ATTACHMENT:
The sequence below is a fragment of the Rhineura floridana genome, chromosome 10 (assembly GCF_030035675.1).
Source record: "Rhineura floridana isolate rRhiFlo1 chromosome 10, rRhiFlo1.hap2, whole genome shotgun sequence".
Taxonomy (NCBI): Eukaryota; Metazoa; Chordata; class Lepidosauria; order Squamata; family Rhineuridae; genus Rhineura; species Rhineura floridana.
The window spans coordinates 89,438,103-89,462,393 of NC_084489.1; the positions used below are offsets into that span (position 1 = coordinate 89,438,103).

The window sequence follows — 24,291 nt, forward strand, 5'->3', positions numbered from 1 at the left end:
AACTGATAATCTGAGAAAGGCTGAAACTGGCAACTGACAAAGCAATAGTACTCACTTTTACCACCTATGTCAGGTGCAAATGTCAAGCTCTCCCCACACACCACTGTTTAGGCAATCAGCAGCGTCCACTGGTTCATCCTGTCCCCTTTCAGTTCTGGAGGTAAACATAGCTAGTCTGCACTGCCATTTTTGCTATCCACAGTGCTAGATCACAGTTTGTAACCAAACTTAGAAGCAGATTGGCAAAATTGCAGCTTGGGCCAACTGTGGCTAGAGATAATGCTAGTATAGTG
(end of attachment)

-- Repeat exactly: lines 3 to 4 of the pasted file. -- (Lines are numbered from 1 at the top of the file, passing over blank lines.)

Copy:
Taxonomy (NCBI): Eukaryota; Metazoa; Chordata; class Lepidosauria; order Squamata; family Rhineuridae; genus Rhineura; species Rhineura floridana.
The window spans coordinates 89,438,103-89,462,393 of NC_084489.1; the positions used below are offsets into that span (position 1 = coordinate 89,438,103).